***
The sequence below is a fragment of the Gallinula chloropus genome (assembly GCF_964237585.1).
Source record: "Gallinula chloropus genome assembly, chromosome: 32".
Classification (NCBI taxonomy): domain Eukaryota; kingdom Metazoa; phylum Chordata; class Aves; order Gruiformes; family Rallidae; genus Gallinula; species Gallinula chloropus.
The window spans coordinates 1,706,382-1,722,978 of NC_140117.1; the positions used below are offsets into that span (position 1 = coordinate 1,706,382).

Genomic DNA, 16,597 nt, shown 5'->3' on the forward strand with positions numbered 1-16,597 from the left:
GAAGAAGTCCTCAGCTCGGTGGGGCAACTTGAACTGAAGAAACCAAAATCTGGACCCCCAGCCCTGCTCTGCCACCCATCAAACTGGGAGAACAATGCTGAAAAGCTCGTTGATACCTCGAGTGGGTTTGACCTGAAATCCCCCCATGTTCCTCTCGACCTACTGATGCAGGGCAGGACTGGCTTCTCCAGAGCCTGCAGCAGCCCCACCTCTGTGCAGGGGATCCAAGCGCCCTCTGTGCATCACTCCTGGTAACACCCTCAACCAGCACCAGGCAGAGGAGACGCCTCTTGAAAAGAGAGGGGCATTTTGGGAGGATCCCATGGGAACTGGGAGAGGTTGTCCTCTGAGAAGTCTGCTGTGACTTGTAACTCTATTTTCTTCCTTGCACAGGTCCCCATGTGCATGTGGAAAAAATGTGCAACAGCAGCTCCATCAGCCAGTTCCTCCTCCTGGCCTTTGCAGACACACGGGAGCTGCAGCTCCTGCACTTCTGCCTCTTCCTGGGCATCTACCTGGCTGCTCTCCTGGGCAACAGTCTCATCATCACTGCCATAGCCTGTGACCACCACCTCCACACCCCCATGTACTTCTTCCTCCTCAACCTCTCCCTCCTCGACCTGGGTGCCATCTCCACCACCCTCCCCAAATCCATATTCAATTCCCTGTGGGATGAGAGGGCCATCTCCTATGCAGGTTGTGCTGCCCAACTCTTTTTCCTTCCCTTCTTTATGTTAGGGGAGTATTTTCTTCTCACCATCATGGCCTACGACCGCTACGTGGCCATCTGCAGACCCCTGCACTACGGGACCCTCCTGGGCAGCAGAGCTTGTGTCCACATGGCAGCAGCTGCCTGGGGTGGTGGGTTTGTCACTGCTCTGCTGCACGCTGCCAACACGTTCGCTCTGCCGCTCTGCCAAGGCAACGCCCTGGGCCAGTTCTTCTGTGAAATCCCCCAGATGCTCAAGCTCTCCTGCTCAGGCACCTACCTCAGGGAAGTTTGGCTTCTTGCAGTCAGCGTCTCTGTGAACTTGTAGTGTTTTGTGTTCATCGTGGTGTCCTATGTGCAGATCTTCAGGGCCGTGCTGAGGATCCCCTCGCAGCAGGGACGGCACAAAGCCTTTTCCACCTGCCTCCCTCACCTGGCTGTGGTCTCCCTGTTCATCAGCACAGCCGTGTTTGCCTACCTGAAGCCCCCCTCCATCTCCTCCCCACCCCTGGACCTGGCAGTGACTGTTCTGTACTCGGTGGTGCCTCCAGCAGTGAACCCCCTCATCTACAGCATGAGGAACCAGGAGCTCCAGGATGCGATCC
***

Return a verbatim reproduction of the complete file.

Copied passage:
The sequence below is a fragment of the Gallinula chloropus genome (assembly GCF_964237585.1).
Source record: "Gallinula chloropus genome assembly, chromosome: 32".
Classification (NCBI taxonomy): domain Eukaryota; kingdom Metazoa; phylum Chordata; class Aves; order Gruiformes; family Rallidae; genus Gallinula; species Gallinula chloropus.
The window spans coordinates 1,706,382-1,722,978 of NC_140117.1; the positions used below are offsets into that span (position 1 = coordinate 1,706,382).

Genomic DNA, 16,597 nt, shown 5'->3' on the forward strand with positions numbered 1-16,597 from the left:
GAAGAAGTCCTCAGCTCGGTGGGGCAACTTGAACTGAAGAAACCAAAATCTGGACCCCCAGCCCTGCTCTGCCACCCATCAAACTGGGAGAACAATGCTGAAAAGCTCGTTGATACCTCGAGTGGGTTTGACCTGAAATCCCCCCATGTTCCTCTCGACCTACTGATGCAGGGCAGGACTGGCTTCTCCAGAGCCTGCAGCAGCCCCACCTCTGTGCAGGGGATCCAAGCGCCCTCTGTGCATCACTCCTGGTAACACCCTCAACCAGCACCAGGCAGAGGAGACGCCTCTTGAAAAGAGAGGGGCATTTTGGGAGGATCCCATGGGAACTGGGAGAGGTTGTCCTCTGAGAAGTCTGCTGTGACTTGTAACTCTATTTTCTTCCTTGCACAGGTCCCCATGTGCATGTGGAAAAAATGTGCAACAGCAGCTCCATCAGCCAGTTCCTCCTCCTGGCCTTTGCAGACACACGGGAGCTGCAGCTCCTGCACTTCTGCCTCTTCCTGGGCATCTACCTGGCTGCTCTCCTGGGCAACAGTCTCATCATCACTGCCATAGCCTGTGACCACCACCTCCACACCCCCATGTACTTCTTCCTCCTCAACCTCTCCCTCCTCGACCTGGGTGCCATCTCCACCACCCTCCCCAAATCCATATTCAATTCCCTGTGGGATGAGAGGGCCATCTCCTATGCAGGTTGTGCTGCCCAACTCTTTTTCCTTCCCTTCTTTATGTTAGGGGAGTATTTTCTTCTCACCATCATGGCCTACGACCGCTACGTGGCCATCTGCAGACCCCTGCACTACGGGACCCTCCTGGGCAGCAGAGCTTGTGTCCACATGGCAGCAGCTGCCTGGGGTGGTGGGTTTGTCACTGCTCTGCTGCACGCTGCCAACACGTTCGCTCTGCCGCTCTGCCAAGGCAACGCCCTGGGCCAGTTCTTCTGTGAAATCCCCCAGATGCTCAAGCTCTCCTGCTCAGGCACCTACCTCAGGGAAGTTTGGCTTCTTGCAGTCAGCGTCTCTGTGAACTTGTAGTGTTTTGTGTTCATCGTGGTGTCCTATGTGCAGATCTTCAGGGCCGTGCTGAGGATCCCCTCGCAGCAGGGACGGCACAAAGCCTTTTCCACCTGCCTCCCTCACCTGGCTGTGGTCTCCCTGTTCATCAGCACAGCCGTGTTTGCCTACCTGAAGCCCCCCTCCATCTCCTCCCCACCCCTGGACCTGGCAGTGACTGTTCTGTACTCGGTGGTGCCTCCAGCAGTGAACCCCCTCATCTACAGCATGAGGAACCAGGAGCTCCAGGATGCGATCC